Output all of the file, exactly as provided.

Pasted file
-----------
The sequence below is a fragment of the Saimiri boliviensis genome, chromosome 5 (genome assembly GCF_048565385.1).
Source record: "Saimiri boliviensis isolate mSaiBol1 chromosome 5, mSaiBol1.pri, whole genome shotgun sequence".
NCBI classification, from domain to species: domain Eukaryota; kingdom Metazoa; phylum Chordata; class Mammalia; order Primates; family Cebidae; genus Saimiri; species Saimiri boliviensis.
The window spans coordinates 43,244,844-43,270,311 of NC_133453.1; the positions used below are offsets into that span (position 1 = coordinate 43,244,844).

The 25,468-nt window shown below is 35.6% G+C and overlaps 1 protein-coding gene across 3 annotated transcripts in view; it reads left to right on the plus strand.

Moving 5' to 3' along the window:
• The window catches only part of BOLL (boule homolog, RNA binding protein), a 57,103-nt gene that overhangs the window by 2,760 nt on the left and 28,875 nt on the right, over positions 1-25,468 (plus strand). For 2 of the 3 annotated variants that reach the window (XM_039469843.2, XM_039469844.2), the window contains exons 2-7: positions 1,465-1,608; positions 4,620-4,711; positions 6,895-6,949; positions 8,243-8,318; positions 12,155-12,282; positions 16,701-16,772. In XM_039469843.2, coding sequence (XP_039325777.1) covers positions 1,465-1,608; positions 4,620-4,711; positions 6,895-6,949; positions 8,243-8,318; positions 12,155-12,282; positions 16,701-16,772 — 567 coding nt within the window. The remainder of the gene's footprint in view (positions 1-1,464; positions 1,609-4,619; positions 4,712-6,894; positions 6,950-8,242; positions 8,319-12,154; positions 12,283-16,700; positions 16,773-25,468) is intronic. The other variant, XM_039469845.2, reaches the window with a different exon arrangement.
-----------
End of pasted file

The sequence below is a fragment of the Saimiri boliviensis genome, chromosome 5 (genome assembly GCF_048565385.1).
Source record: "Saimiri boliviensis isolate mSaiBol1 chromosome 5, mSaiBol1.pri, whole genome shotgun sequence".
NCBI classification, from domain to species: domain Eukaryota; kingdom Metazoa; phylum Chordata; class Mammalia; order Primates; family Cebidae; genus Saimiri; species Saimiri boliviensis.
The window spans coordinates 43,244,844-43,270,311 of NC_133453.1; the positions used below are offsets into that span (position 1 = coordinate 43,244,844).

The 25,468-nt window shown below is 35.6% G+C and overlaps 1 protein-coding gene across 3 annotated transcripts in view; it reads left to right on the plus strand.

Moving 5' to 3' along the window:
• The window catches only part of BOLL (boule homolog, RNA binding protein), a 57,103-nt gene that overhangs the window by 2,760 nt on the left and 28,875 nt on the right, over positions 1-25,468 (plus strand). For 2 of the 3 annotated variants that reach the window (XM_039469843.2, XM_039469844.2), the window contains exons 2-7: positions 1,465-1,608; positions 4,620-4,711; positions 6,895-6,949; positions 8,243-8,318; positions 12,155-12,282; positions 16,701-16,772. In XM_039469843.2, coding sequence (XP_039325777.1) covers positions 1,465-1,608; positions 4,620-4,711; positions 6,895-6,949; positions 8,243-8,318; positions 12,155-12,282; positions 16,701-16,772 — 567 coding nt within the window. The remainder of the gene's footprint in view (positions 1-1,464; positions 1,609-4,619; positions 4,712-6,894; positions 6,950-8,242; positions 8,319-12,154; positions 12,283-16,700; positions 16,773-25,468) is intronic. The other variant, XM_039469845.2, reaches the window with a different exon arrangement.